Plans for a roundabout at the intersection of Brooks Mill and Burnt Chimney roads faced opposition at a public hearing hosted by the Virginia Department of Transportation on Aug. 27.
Residents voiced their concerns to VDOT staff members during the public hearing at Burnt Chimney Elementary School. Barbara Lenco questioned why a roundabout was proposed when the four-way stop was seemingly an already effective solution to prevent car crashes at the intersection.
Lenco said the $3.9 million proposed cost for the roundabout should be used for other projects such as repairing potholes or installing guardrails around the county.
“This money could have been better spent in this county than with that,” Lenco told a VDOT staff member following a presentation.
Other residents questioned why VDOT had not focused the same amount of attention to the intersection of Hardy Road and Va.122 where multiple crashes have occurred. “It needs to be a priority,” said Rick Smithers.
VDOT’s current plans to extend the right turn lane onto Hardy Road from Va. 122 and add a left turn lane from Va.122 onto Hardy Road do not go far enough in solving the problem, Smithers said. “A stoplight is needed there.”
Improvements at the intersection of Hardy Road and Va. 122 are scheduled to begin next spring. The $2.4 million project was part of the first round of funding from Virginia’s Smart Scale program in 2015.
The roundabout at the intersection of Brooks Mill and Burnt Chimney roads was part of the second round of Smart Scale funding in 2017. Construction is expected to begin on that project in 2022.
The proposed roundabout will have a 130-foot inscribed diameter, a 15-foot concrete apron and 15-foot travel lanes, according to a project description on the Smart Scale website. Improvements to the approaches of the roundabout will include 11-foot lane widths, 4-foot paved shoulders and accommodations for pedestrians.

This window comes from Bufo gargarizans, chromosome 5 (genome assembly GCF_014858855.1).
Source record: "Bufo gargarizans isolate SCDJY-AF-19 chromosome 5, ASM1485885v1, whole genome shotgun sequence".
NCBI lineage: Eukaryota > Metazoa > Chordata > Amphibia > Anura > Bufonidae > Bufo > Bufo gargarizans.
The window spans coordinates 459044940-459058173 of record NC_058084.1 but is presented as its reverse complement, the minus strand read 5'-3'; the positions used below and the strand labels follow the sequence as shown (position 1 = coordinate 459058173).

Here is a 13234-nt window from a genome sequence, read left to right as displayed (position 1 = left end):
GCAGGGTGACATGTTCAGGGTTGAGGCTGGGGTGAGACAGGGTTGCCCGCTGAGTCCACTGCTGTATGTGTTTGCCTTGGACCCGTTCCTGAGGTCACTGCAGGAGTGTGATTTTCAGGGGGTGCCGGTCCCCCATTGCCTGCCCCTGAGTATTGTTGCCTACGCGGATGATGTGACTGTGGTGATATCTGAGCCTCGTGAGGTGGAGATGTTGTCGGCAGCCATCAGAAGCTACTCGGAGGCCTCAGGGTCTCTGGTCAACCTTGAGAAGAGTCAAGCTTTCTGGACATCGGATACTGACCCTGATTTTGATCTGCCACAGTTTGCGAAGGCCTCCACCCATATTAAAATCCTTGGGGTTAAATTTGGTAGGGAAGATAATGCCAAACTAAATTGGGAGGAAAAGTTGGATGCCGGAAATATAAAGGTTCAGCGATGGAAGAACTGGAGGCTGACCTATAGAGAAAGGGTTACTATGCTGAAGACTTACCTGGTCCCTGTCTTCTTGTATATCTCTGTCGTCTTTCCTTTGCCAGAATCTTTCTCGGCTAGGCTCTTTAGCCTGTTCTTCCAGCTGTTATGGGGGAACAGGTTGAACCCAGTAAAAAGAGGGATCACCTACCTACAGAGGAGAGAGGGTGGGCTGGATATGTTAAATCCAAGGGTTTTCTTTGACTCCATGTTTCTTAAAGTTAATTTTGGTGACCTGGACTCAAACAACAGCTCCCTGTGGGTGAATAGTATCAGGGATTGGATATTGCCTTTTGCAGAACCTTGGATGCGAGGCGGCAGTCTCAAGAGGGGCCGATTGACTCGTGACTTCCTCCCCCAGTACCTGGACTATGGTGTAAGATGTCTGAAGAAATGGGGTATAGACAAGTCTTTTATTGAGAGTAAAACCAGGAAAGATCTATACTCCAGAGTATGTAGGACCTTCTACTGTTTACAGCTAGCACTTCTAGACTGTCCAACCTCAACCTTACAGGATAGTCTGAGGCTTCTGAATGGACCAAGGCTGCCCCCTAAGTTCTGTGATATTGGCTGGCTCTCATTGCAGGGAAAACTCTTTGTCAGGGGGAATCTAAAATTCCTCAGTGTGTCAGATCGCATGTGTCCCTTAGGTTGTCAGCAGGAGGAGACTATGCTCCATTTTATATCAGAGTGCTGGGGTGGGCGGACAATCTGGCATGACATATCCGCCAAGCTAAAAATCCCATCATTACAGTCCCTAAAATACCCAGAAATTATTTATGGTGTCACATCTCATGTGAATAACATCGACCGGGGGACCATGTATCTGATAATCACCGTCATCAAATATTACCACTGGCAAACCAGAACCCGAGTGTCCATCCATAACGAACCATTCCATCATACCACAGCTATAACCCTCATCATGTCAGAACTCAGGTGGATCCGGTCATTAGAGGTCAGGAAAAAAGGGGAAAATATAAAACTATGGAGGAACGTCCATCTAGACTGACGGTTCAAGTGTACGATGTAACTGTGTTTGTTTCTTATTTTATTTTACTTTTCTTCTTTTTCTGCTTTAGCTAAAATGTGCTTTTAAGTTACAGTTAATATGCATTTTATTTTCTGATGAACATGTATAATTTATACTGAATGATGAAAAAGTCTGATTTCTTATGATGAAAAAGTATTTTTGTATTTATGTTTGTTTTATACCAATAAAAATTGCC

The project also will realign the intersection eastward to provide better sight distance for motorists traveling on Burnt Chimney Road.
VDOT spokesman Jason Bond said the roundabout is more effective in reducing the number of conflict points where vehicles can cross paths. It reduces the number of conflict points from 32 at a normal four-way intersection to eight for a roundabout. Bond said the roundabout also improves traffic flow and forces drivers to reduce speeds unlike a stop sign that requires drivers to comply to be effective.
“It provides a more physical barrier,” Bond said.
More than 20 comment sheets were completed by residents at the Aug. 27 hearing. Bond said VDOT will review and evaluate any information received as a result of the hearing.
VDOT will continue to accept comments on the proposed roundabout until Sept. 16.
Comments can be submitted by email to firstname.lastname@example.org.